On a menu, choices need to be clearly indicated within a comparative context so the diner can assess their options and make their choices based on their own preferences. For example, if a diner selects dishes that are advertised as sharing platters, this information motivates their choice and helps feed their unconscious desire to feel in control of their spending. Your menu can direct them towards items you want to promote while remaining within the context of the customer having the power to choose. However, beware of offering too much choice since this may overload your customer’s brain, resulting in poor decision-making that leaves them confused and dissatisfied.
Choice is much more complex than simply listing what food and drink you’re offering. My contention is that if you can gain a deeper understanding of the psychology that lies behind your customers’ decision-making process, it’ll then be possible to target them more effectively by appealing to their own sense of individuality while maximising your potential profits.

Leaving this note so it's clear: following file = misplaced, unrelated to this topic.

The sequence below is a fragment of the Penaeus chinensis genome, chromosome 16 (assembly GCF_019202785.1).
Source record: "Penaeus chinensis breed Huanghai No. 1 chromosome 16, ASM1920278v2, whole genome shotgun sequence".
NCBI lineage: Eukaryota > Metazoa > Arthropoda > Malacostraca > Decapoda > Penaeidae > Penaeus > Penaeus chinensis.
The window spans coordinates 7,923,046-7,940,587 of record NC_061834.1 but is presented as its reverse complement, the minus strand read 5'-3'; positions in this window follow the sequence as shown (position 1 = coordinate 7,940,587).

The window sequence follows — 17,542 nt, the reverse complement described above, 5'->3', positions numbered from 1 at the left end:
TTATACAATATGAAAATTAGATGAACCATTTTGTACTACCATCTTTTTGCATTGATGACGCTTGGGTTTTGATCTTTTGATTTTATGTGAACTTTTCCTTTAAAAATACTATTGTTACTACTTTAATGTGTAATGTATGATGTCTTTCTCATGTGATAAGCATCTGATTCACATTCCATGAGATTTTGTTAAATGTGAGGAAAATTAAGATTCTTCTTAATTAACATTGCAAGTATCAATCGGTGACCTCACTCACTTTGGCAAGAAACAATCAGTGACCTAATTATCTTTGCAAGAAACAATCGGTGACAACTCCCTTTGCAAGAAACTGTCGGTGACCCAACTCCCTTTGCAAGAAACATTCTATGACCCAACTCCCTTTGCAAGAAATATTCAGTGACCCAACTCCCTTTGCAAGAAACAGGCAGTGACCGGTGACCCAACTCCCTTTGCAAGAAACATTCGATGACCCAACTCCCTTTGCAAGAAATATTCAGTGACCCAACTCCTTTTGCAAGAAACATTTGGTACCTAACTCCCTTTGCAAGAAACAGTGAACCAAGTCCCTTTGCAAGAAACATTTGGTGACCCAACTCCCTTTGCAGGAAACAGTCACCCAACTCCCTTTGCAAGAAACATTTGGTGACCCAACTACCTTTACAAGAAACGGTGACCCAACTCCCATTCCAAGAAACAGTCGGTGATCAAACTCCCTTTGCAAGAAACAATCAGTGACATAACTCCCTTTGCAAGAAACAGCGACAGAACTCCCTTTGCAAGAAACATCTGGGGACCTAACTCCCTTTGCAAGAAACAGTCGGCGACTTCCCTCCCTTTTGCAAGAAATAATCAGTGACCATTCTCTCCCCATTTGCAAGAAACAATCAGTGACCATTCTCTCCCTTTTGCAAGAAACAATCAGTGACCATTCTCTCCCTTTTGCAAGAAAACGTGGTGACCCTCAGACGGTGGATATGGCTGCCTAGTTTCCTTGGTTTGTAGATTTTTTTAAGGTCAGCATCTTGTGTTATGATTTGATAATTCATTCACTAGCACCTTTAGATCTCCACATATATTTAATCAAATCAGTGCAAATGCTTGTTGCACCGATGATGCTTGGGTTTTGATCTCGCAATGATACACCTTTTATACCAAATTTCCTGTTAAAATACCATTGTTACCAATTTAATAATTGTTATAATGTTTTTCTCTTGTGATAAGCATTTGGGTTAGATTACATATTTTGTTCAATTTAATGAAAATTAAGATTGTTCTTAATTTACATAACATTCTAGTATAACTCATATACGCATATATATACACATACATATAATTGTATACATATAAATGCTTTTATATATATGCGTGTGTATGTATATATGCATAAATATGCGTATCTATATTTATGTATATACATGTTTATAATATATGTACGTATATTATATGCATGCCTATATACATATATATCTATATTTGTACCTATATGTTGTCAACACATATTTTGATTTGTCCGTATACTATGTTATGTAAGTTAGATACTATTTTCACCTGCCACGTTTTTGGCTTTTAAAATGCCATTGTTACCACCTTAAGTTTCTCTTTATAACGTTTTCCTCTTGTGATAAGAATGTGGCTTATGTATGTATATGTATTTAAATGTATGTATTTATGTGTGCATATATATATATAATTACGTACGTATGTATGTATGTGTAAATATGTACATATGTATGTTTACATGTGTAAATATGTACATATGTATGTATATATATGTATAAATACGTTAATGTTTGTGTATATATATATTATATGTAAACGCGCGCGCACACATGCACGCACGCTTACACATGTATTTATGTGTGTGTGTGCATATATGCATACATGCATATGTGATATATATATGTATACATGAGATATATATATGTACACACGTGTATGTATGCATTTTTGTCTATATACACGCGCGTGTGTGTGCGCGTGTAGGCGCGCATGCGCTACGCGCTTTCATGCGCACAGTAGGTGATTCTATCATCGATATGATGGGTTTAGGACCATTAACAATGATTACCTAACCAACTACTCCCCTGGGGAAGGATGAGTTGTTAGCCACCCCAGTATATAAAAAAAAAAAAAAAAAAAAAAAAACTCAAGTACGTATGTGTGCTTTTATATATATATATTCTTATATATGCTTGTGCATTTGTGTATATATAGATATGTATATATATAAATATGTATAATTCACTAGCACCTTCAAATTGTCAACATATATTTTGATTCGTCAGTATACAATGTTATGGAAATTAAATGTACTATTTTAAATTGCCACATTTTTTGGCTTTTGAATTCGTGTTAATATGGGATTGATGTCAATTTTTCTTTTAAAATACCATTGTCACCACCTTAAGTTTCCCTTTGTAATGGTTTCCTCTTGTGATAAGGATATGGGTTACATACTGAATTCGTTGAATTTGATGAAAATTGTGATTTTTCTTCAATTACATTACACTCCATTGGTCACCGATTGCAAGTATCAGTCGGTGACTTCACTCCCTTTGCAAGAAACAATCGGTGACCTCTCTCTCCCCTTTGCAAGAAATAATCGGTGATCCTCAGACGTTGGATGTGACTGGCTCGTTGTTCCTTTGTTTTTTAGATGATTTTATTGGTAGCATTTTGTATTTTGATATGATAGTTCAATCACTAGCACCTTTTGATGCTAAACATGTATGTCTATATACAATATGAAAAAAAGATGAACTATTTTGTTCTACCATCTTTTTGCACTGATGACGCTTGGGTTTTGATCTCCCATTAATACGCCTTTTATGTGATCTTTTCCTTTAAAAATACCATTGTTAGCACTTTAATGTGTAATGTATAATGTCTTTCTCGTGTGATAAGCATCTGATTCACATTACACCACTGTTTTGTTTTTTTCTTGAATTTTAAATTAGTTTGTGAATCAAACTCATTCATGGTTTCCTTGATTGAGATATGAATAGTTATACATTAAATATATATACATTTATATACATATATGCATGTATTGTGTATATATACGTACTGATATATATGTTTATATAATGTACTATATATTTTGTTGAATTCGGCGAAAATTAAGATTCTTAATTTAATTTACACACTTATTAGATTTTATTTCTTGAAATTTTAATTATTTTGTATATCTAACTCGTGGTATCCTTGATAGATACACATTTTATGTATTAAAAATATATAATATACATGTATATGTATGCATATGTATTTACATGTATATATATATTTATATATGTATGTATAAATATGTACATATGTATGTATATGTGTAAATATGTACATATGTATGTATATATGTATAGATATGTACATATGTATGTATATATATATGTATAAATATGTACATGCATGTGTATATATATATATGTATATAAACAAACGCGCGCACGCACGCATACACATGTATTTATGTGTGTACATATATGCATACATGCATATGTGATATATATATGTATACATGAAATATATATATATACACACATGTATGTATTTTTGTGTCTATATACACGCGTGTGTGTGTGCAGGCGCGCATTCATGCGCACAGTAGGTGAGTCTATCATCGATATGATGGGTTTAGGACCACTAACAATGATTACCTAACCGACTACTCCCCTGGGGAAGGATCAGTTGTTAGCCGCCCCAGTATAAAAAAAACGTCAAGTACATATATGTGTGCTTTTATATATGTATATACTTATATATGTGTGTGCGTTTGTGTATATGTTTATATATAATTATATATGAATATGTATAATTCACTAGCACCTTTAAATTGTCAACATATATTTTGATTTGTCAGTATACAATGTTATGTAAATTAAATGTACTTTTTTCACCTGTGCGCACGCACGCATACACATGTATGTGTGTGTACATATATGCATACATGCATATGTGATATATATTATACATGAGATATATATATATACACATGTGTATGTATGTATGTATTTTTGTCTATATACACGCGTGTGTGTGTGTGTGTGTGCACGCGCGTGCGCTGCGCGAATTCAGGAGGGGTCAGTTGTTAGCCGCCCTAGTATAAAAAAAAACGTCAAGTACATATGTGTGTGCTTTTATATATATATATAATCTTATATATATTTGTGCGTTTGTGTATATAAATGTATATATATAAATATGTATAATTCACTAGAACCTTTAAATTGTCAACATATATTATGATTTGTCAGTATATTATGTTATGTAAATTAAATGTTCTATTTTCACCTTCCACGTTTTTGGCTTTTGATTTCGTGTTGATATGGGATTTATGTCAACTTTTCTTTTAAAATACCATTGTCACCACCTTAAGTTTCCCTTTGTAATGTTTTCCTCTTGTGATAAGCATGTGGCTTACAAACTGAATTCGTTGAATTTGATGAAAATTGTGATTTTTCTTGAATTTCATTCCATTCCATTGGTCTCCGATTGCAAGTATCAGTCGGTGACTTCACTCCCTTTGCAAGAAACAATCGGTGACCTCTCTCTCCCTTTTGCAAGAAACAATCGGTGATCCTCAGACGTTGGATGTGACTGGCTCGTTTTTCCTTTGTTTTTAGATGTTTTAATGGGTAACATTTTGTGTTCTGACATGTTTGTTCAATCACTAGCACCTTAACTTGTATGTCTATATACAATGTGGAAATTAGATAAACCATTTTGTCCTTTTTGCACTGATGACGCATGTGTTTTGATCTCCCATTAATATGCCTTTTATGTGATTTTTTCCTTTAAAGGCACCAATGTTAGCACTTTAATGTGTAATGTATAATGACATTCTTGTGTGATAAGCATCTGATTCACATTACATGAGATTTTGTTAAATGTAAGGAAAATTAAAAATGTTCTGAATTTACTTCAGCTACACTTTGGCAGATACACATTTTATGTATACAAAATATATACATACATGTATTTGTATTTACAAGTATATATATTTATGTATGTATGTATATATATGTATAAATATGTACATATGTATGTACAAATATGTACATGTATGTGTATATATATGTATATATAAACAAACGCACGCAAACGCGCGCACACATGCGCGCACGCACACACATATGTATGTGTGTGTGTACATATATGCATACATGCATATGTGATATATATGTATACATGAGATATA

Sheena Iyengar in her TED talk ‘How to Make Choosing Easier’ refers to a study she conducted at a grocery store in Palo Alto, USA. In a controlled experiment, she discovered that patrons were 33% less likely to stop and sample from a display of six varieties of jam, as opposed to another display of twenty-four varieties. However, the surprise finding was that more customers converted their sampling into actual sales from the display of six varieties. Put simply, when faced with the ‘paradox of choice’ (as defined by the Harvard Business Review), the customer will spend less. Of course, diversity of choice is a different matter altogether, but a detrimental overload isn’t the answer. This fact is borne out by research from Mental Floss, a digital, print and e-commerce media company that focuses on Millennials. Its analysis claims that the ‘golden number’ is seven options per food category: seven appetiser, seven main course and seven dessert options. In my opinion, this is a sensible way forward. As a rule, then, when you’re planning and designing your menu, bear the following in mind: